equation image
(1)

For each edge e [set membership] E the following four properties (illustrated in Fig. 2) are calculated:

  1. The length of the contig; longer contigs are preferred over smaller contigs. A P-value for a particular contig c is estimated as An external file that holds a picture, illustration, etc.
Object name is btq366i1.jpg, where lCc is the length of the contig c to which edge e points and |C| is the total number of contigs.
  2. The length of the alignment; longer overlap between contigs is preferred. For the calculation of the P-value, only the number of correctly aligned nucleotides lA* = lA · fA are considered, where lA is the full length of the alignment and fA is the fraction of aligned nucleotides that are identical. The P-value for a particular alignment a is estimated as An external file that holds a picture, illustration, etc.
Object name is btq366i2.jpg where An external file that holds a picture, illustration, etc.
Object name is btq366i3.jpg is the total number of possible contig pairs, x is the assembly number and n is the total number of assemblies.
  3. The percentage of non-aligned overhang; the length of the non-aligned overhang lO should ideally be zero. For a particular alignment a a P-value is calculated as An external file that holds a picture, illustration, etc.
Object name is btq366i4.jpg, where An external file that holds a picture, illustration, etc.
Object name is btq366i5.jpg is the fraction of non-aligned overhang and laO is the number of nucleotides that have to be clipped if the two contigs would be merged. We consider the number of nucleotides overhang relative to the contig length to avoid connecting small contigs with large overhangs.

Finally, a manually assigned score Z4 is added for the quality of the assembly, which can differ per assembly source. This score attribute is used to have MAIA prefer high-quality assemblies.

2.3 Directing the overlap graph

All contig alignments are end-to-end and can be represented as directed edges in the overlap graph. The direction of each edge depends on the orientation of the contigs it connects. If the upstream end of node vi aligns to the downstream end of node vj, the edge in the graph would be e = (vi, vj). Since the orientation of the contigs is unknown, taking the reverse complement of the two contigs flips the edge to e = (vj, vi). These two edges represent the forward and reverse strands of the DNA. Since only one strand needs to be assembled, the orientation of the contigs is fixed.

Assigning an orientation to the contigs can cause problems, by introducing cycles in the graph that disagree on orientation. These cycles are caused by alignments of contigs that are not actually overlapping in the genome. Edges causing these conflicts have to be removed. An optimal solution would be to assign an orientation to the contigs which minimizes the number of conflicting edges. Since this problem is non-deterministic polynomial-time hard (NP-hard), a greedy approach is used, similar to the contig orientation method in Bambus (Pop et al., 2004b). This approach starts by fixing the orientation of the start node to forward. Next, the graph is traversed depth-first in order of descending weights. For every node an orientation is assigned based on the alignment and orientation of the previously visited node.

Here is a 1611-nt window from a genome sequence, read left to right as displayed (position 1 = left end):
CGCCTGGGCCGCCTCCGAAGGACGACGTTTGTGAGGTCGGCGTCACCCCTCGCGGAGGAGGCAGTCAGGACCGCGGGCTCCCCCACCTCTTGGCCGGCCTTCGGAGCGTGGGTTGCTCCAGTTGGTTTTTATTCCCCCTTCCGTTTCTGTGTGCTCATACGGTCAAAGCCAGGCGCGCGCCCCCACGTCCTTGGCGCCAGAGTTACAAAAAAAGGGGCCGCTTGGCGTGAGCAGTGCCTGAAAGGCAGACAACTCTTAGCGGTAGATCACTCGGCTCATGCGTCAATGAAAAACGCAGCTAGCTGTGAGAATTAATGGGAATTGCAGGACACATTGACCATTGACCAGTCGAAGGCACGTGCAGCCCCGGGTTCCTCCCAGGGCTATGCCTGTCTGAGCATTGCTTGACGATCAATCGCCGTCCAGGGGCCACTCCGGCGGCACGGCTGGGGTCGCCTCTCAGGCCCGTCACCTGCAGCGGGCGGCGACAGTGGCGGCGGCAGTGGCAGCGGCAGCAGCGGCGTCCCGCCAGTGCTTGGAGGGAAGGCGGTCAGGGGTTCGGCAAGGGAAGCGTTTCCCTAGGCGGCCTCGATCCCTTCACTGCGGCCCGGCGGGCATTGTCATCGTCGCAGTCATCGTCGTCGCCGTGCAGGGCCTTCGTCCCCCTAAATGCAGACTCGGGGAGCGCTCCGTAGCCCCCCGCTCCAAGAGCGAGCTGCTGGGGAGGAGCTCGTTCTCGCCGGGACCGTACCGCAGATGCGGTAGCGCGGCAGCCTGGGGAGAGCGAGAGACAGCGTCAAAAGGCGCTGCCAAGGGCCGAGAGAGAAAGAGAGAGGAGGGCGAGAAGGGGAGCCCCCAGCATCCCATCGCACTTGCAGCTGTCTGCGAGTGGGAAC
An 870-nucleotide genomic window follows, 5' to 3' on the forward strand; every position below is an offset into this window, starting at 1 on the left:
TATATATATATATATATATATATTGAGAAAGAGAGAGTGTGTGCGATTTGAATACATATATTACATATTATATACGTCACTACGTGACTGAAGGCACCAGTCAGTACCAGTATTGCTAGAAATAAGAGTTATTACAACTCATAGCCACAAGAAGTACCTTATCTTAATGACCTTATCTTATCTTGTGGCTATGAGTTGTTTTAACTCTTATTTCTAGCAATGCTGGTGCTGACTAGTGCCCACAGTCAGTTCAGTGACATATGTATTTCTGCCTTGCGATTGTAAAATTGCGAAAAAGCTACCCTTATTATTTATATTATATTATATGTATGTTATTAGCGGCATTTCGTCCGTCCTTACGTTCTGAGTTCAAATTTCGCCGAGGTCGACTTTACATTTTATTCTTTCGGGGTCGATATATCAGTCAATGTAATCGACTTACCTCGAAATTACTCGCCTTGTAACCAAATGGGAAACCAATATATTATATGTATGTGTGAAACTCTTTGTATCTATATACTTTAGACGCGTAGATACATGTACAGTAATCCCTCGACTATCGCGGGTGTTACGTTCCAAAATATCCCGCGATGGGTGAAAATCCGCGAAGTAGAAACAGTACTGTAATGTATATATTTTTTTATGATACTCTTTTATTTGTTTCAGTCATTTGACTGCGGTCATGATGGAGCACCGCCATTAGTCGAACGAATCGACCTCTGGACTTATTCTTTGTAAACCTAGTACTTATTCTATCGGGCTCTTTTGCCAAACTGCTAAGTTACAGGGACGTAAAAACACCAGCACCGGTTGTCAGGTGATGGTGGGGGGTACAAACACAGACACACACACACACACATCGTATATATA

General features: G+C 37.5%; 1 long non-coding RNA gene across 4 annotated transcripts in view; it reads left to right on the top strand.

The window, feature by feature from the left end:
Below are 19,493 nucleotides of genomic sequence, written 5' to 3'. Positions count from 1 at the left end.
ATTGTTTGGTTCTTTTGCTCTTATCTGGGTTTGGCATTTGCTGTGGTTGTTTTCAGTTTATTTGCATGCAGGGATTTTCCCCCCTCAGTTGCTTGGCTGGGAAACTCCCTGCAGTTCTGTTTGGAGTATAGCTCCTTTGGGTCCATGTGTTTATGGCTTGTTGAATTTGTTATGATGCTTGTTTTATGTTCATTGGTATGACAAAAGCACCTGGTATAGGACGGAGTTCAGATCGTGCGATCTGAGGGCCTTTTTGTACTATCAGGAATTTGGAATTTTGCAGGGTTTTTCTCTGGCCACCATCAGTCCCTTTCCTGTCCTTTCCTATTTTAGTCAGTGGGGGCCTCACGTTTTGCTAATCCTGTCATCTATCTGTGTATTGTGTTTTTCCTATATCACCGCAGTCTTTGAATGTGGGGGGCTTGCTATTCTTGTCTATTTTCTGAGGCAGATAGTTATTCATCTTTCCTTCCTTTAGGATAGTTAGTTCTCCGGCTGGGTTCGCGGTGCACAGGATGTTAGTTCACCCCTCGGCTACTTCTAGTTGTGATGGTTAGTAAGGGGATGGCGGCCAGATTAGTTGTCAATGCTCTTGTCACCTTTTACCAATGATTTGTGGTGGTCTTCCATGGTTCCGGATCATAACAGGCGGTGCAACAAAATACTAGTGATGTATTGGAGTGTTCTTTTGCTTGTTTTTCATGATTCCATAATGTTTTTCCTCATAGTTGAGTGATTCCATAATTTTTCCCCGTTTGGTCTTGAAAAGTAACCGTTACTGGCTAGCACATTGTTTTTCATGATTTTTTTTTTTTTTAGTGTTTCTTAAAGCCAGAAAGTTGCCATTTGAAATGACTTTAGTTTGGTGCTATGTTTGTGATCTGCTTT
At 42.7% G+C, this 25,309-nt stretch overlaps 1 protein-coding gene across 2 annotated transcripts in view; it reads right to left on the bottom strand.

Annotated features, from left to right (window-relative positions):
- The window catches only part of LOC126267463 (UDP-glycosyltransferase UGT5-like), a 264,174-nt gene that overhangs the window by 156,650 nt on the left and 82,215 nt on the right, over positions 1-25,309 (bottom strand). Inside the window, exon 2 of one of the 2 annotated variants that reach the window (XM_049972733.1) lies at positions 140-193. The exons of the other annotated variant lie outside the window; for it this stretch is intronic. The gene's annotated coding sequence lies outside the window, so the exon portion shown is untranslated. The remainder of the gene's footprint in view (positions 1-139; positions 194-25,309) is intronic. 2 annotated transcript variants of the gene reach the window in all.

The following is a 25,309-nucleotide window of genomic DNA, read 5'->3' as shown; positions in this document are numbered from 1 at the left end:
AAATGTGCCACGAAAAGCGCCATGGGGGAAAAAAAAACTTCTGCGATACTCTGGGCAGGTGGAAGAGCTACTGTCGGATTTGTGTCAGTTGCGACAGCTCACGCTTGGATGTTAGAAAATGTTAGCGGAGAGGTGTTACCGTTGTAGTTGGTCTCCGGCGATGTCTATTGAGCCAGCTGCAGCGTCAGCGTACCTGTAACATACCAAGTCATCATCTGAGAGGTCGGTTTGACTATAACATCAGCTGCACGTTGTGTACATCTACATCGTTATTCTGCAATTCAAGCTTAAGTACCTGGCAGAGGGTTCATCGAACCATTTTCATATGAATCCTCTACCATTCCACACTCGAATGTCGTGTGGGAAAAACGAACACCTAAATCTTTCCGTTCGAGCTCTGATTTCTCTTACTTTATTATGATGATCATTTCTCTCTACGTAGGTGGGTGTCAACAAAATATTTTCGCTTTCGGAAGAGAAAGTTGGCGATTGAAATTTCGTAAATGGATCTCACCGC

The contig orientation is illustrated by the example in Figure 2, in which arrows represents contigs and dashes their alignments. Node v1 is the start node and has a fixed forward orientation. The graph is traversed to v2. Since the reverse complement of v2 aligns to v1 (opposing arrows), a reverse orientation is assigned to v2. Subsequently, using the same reasoning, a forward and reverse orientation will be assigned to v3 and v4, respectively. If v4 had already been visited and was assigned a forward orientation, the edge between v3 and v4 conflicts with the previously assigned orientation and will be removed from the graph. After all nodes have been oriented it is known for each end of a contig whether it is the up- or downstream end. The end-to-end alignments can now be used to direct the graph, e.g. as node v2 aligns to the downstream end of node v1, the directed edge will be e = (v1, v2).

2.4 Finding the highest scoring path

A chromosome can be assembled by finding a simple path P = v0v1v2vk connected by edges e1e2ek in the overlap graph, visiting no node more than once (Fig. 1F). A start node v0 and end node vk are determined to avoid having to evaluate paths between all possible node pairs in the graph. These nodes are set to be those contigs that originate from the 5′ and 3′ ends of comparative assembly against the reference genome (Fig. 1C). The combination of contigs connecting v0 and vk is optimized by maximizing the sum of the edge scores S(P) = max(∑e[set membership]PZ(e)). This optimization can be shown to be NP-complete by taking an instance of G with only positively weighted edges, thereby reducing the maximization to a search for a Hamiltonian path, which is known to be NP-complete. This makes finding the global optimum computationally expensive; therefore, we search for the highest scoring path using a Tabu procedure (Glover, 1986).

The Tabu search starts by finding an initial solution for P by performing a Dijkstra shortest path search on the graph with inverted edge weights An external file that holds a picture, illustration, etc.
Object name is btq366i6.jpg. These inverted weights are calculated for each edge e as An external file that holds a picture, illustration, etc.